1998 – 1998: 1 year at ABC Kindergarten. Childcare Attendant
1999 – 2001: Volunteer English tutor at TGIF College

References:

Tom Howe, Director. Wee, Cheatham & Howe Lawyers. catchmefirst@ontherun.com
Bill ABC, Owner. ABC Kindergarten. abc@def.ghi
Miss Marple, Director. TGIF College. whodunit@tgif.com

Availability:

I am available for employment from 1st September 0000 to 30th August 0001.

(Final Notes)

Your resume should never be more than 2 pages in length. A short but precise resume is better than one padded with rubbish.








Preparing an advertisement that works.

On any day, have a look at the assorted rubbish that passes for job applications on the Job Wanted Forum. Some people tell their life story, some are incredibly rude and demanding, others use a strange type of shorthand as if they’re advertising in a newspaper and paying by the letter. Most are total garbage that will either not get a response or not get the response the advertiser is looking for.

Be specific in your ‘headline’ and you can avoid a lot of unwanted mail from countries and schools you aren’t interested in! Like this:

China. Shanghai or Shenzhen only. Universities only. Ready to arrive 1st September 0001.

Now this isn’t going to stop you being bombarded by China rubbish, but it should lessen the number of offers you get from Antarctica or Zimbabwe. It saves someone reading the hassle of wading through hundreds of life stories only to find the final words are ‘Not China’. That type of posting is massive ignorance.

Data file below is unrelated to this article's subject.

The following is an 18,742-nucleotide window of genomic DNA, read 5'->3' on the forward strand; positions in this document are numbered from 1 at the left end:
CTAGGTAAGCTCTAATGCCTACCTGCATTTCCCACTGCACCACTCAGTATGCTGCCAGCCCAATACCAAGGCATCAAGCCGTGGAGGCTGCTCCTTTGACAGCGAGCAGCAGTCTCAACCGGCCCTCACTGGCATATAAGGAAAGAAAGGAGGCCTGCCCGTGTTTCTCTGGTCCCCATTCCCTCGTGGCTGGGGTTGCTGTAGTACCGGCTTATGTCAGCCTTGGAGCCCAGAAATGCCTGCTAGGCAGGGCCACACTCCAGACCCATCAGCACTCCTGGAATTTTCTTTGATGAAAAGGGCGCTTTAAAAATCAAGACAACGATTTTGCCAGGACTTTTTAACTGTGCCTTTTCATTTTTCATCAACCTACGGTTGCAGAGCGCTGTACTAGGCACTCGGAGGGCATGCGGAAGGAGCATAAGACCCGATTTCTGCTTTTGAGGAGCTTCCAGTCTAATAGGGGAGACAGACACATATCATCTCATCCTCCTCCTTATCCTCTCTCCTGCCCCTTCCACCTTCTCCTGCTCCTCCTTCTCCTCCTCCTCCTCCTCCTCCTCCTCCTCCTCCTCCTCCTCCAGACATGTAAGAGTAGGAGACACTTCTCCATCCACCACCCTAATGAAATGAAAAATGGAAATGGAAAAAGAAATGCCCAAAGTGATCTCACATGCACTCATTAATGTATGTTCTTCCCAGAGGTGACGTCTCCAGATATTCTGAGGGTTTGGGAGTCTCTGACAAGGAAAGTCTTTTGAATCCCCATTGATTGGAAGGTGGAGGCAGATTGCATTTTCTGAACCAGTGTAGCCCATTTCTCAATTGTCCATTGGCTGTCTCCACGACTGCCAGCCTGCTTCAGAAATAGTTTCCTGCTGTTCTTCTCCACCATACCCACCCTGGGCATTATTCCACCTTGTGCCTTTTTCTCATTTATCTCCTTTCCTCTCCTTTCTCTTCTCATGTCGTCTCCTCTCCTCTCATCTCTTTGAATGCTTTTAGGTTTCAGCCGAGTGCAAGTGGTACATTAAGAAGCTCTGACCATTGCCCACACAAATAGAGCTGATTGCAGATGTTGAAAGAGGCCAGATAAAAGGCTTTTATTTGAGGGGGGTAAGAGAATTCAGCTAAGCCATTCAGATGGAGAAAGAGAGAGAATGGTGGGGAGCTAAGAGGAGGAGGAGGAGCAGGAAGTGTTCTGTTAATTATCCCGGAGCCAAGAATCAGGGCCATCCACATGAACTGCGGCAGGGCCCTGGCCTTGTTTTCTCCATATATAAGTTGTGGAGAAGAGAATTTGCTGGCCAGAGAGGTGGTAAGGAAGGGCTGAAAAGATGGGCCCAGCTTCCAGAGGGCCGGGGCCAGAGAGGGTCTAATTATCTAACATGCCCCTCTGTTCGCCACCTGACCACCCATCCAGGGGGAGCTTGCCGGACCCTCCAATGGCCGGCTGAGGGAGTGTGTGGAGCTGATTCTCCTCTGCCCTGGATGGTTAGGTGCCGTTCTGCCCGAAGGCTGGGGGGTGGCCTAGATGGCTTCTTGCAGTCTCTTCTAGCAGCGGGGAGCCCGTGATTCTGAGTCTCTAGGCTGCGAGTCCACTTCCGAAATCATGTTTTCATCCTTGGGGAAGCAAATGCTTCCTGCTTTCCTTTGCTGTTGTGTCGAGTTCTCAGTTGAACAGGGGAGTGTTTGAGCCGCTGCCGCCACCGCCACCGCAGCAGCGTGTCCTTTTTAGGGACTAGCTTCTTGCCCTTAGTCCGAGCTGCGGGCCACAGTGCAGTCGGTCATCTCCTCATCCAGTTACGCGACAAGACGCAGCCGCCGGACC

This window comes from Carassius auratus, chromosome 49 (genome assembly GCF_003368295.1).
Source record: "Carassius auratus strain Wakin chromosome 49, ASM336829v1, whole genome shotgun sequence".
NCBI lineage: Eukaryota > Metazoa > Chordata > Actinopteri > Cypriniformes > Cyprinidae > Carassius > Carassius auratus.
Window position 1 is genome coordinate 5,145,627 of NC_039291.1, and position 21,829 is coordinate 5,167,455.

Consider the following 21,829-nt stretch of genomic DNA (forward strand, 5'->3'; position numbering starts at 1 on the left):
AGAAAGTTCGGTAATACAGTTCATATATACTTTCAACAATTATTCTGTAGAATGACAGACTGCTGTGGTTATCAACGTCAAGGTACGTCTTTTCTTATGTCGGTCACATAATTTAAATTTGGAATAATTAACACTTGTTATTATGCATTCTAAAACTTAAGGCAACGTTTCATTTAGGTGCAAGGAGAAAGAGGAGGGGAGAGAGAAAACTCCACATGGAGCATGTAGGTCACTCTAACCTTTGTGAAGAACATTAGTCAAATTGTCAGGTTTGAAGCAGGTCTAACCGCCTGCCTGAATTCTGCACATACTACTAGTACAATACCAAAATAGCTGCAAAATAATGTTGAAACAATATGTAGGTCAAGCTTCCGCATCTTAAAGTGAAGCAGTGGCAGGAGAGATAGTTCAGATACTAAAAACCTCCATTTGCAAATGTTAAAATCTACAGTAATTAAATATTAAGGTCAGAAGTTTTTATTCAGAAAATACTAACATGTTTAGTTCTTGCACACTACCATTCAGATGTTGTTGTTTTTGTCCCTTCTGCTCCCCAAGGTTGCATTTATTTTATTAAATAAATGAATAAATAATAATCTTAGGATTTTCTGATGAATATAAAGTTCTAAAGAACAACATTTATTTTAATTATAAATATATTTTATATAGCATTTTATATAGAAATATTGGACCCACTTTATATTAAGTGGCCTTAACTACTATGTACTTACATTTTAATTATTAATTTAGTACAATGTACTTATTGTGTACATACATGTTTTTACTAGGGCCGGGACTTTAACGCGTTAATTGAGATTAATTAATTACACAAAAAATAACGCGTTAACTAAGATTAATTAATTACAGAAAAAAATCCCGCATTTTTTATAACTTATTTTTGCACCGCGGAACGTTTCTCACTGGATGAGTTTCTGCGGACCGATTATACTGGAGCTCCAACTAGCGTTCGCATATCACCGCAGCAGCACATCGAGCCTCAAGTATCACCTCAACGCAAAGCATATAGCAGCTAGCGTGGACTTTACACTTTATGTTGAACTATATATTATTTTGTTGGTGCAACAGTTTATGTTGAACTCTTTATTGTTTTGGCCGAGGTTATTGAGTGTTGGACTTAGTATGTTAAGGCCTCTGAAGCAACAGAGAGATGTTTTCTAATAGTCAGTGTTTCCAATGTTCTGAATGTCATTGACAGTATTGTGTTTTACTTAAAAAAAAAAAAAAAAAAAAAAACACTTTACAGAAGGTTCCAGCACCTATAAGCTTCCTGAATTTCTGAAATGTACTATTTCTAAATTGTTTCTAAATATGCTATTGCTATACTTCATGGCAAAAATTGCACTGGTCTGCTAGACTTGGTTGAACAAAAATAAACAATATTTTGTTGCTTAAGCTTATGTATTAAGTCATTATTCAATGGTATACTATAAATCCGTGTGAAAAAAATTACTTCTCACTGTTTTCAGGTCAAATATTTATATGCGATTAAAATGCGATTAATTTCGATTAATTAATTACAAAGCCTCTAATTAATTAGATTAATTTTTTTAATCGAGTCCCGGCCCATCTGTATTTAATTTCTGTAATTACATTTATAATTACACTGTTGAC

Make sure you write in the correct email address. Some posters forget to put any contact address in at all! At least their mailbox won’t be blown up with rubbish.

State very clearly what you’re looking for, your experience and what you can contribute, and use whole but short sentences. Make your preferences clear but polite, don’t waffle on about wanting to change the world, don’t make terse demands, and basically approach it like you would if you were seeking employment as a teacher in your own country. Deal breakers can often be too much focus on ‘I want a gym, a beach, a 3 storey house with a pool, 10 servants, low hours and high pay.’ Don’t we all, but that comes in the negotiating stage. Make it clear that you will only reply to email offers and not websites if that’s your thing, but again recognize that sometimes you are referred to websites because the recruiter may have worries about their level of English.